SSA needs better data exchange management

GAO study finds that formal milestones for implementing improvements are needed

The Social Security Administration is working to get a handle on a sprawling system of electronic data exchanges that support both its own programs and those of other state and federal agencies, but it needs a more formal program for implementing recommended improvements, according to recently released study.

SSA data is a lynchpin in many state and federal programs ranging from financial benefits to homeland security, and demand for this data is growing. At the same time, requirements for managing and protecting the data involved are becoming more stringent.

At the request of the Senate Finance Committee, the Government Accountability Office studied the scope of the data exchanges maintained by SSA and assessed they are being managed. The study, titled “Demand for the Social Security Administration’s Electronic Data Exchanges is Growing and Presents Future Challenges,” did not find crises, but did identify challenges to be addressed.

SSA said it already has moved to implement GAO recommendations for improving management of systems and data.

In addition to gathering information on worker employment and income for its own benefits programs, SSA also provides information to support a diverse range of programs, including those of the Centers for Medicare and Medicaid Services, the Selective Service and state benefit programs. It supports the Homeland Defense Department’s E-Verify system, a Web-based system for verifying worker status that was expected to conduct about 7 million transactions in fiscal 2008. That figure could jump if use of the system becomes mandatory for employers, as has been proposed.

SSA maintains104 ongoing data exchanges with 19 federal agencies, and 3,150 exchanges with the 50 states, the District of Columbia and four territories, and performs more than 1 billion Social Security number verifications a year.

GAO found that SSA faces three primary challenges in supporting data exchanges:

  • Meeting increasing demand for its data exchange services. More agencies are using SSA data and the level of service required is increasing. More outside organizations are requesting electronic verification of Social Security numbers and Supplemental Security Income eligibility. In some cases data must be accessible full time, with updates available in near real time. SSA may be challenged to retain the expertise and maintain the technology required to support the technical infrastructure and other resources needed to meet the increased demand.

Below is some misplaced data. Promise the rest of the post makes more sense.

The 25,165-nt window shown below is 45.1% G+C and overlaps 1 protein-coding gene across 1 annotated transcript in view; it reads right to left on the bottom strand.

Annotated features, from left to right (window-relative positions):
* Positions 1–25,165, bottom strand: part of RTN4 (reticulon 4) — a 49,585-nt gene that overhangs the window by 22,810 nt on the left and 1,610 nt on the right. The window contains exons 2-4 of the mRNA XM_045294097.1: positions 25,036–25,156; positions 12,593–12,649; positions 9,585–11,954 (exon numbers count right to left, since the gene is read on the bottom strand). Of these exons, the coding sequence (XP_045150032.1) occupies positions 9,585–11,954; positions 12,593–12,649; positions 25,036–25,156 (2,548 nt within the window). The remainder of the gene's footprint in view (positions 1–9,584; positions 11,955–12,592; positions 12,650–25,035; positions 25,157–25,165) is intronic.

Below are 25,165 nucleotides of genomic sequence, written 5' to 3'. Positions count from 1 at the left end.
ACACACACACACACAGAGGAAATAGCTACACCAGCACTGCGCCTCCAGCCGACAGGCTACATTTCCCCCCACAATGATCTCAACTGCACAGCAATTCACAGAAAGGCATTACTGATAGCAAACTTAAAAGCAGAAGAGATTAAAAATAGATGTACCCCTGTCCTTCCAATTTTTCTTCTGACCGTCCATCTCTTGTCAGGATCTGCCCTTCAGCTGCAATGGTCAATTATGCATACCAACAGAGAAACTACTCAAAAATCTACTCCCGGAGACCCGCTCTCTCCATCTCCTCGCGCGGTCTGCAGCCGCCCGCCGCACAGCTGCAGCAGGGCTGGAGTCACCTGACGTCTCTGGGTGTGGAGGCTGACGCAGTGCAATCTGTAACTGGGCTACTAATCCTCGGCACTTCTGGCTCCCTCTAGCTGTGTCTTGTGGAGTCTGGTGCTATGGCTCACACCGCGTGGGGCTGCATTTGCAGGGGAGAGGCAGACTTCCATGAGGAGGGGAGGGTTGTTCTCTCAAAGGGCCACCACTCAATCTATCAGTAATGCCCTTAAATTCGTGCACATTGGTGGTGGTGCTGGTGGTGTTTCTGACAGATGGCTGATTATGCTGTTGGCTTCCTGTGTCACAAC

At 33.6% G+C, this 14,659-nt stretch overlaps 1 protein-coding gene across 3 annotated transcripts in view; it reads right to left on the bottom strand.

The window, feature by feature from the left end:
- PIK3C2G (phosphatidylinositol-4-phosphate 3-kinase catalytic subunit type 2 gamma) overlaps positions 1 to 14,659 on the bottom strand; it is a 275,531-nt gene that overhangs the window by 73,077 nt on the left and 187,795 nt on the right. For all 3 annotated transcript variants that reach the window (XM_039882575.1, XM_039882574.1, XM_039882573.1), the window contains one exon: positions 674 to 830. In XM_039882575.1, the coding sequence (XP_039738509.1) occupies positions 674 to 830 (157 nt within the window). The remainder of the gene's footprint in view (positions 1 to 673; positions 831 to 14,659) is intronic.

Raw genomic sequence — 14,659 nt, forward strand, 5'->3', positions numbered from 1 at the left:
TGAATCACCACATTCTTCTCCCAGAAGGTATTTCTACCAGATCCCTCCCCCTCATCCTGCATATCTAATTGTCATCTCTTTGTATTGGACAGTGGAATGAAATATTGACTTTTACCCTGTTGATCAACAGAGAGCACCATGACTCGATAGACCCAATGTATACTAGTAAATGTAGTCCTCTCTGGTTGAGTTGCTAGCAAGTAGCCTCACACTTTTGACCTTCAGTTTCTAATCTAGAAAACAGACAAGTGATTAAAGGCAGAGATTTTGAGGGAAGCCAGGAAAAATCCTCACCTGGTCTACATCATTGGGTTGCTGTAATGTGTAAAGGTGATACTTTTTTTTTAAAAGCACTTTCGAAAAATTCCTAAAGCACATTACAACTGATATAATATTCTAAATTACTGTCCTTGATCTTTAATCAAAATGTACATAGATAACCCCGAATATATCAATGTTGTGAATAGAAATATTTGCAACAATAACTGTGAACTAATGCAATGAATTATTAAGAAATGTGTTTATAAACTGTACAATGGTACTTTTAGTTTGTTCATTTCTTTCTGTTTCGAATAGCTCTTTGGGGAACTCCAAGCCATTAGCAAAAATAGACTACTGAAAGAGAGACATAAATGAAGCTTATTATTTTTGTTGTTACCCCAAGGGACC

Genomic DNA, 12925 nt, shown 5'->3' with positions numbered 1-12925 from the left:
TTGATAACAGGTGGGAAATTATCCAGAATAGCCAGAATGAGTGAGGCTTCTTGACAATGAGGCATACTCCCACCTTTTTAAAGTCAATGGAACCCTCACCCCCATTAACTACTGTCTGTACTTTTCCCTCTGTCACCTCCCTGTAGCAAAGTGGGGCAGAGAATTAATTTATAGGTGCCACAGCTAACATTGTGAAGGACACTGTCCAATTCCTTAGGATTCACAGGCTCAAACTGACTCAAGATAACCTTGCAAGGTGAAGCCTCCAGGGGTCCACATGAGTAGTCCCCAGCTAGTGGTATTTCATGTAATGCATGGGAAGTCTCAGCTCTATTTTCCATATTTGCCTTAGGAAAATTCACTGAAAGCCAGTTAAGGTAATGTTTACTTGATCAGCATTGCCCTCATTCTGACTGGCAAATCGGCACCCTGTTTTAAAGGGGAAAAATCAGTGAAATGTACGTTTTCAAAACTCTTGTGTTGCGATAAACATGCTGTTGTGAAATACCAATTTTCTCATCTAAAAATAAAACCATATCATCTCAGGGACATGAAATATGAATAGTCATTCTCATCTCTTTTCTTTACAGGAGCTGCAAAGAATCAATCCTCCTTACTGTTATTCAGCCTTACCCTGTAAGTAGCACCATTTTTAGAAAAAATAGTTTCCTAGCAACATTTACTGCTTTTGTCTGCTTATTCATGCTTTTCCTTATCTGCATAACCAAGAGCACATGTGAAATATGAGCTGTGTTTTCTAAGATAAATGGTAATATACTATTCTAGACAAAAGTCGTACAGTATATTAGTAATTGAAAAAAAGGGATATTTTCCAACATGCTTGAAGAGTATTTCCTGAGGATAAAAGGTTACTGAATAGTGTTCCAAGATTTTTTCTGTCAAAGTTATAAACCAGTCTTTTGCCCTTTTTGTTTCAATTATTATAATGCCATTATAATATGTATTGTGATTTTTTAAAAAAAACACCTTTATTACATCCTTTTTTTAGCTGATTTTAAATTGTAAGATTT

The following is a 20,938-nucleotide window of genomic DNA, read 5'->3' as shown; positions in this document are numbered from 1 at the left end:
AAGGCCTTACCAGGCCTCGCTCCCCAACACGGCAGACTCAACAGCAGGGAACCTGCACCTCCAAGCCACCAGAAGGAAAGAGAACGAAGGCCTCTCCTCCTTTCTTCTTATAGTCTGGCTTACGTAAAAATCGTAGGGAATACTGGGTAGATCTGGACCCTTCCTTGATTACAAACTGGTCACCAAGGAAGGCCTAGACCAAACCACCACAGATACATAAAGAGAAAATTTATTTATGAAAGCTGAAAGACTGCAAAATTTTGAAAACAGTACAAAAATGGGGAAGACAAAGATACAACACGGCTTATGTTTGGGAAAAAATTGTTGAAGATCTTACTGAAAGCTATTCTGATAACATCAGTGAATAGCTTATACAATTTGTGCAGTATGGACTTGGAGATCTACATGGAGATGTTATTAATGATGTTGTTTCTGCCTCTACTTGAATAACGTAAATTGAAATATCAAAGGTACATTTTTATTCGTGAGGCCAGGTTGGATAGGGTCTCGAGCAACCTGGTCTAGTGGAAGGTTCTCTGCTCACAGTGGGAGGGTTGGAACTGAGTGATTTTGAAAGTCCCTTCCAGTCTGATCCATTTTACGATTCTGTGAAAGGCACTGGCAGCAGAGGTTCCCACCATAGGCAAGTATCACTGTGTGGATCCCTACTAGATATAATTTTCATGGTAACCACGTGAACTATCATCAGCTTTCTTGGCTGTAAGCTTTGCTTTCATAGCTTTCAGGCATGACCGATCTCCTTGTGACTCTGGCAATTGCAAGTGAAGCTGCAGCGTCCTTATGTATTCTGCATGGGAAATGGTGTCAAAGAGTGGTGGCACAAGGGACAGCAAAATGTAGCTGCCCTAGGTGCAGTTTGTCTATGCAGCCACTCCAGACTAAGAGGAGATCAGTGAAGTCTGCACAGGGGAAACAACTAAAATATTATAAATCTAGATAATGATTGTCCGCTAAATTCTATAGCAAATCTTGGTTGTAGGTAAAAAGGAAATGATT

• Ensuring privacy and security of data provided to its data exchange partners. SSA is responsible for overseeing and reviewing other agencies’ privacy and security safeguards to verify compliance with federal privacy and security requirements, which requires dedicated staff with appropriate expertise. More agencies are requesting online access to SSA’s records rather than receiving data through batch processing, and providing online access generally requires more extensive compliance reviews than does batch processing. The need for additional evaluations and reviews could create a need for SSA to hire and retain additional staff with the expertise required to complete these activities.
  • Establishing effective practices for implementing and managing data exchanges. SSA has experienced challenges in managing its data exchange environment that have resulted in ineffective practices. Some data exchanges do not have documented agreements or are not properly reimbursed, and key responsibilities for the agency’s data exchanges are dispersed throughout multiple agency components. According to SSA officials, establishing a single component to manage all the agency’s data exchange activities could provide better control over the current and future data exchange workload.

Management of the systems is complicated by the fact that SSA exchanges data with partners that use older technology as well as some with modern telecommunications technology to transmit data, and its systems must support both processing data in batch files and individual, real-time transactions.

SSA established the Electronic Information Exchange Initiative in 2007 to address these challenges, and in September it issued a number of recommendations for improving management of data exchanges, with timetables for implementing them. It also is working on a comprehensive inventory of data exchange systems.

About the Author

William Jackson is a Maryland-based freelance writer.

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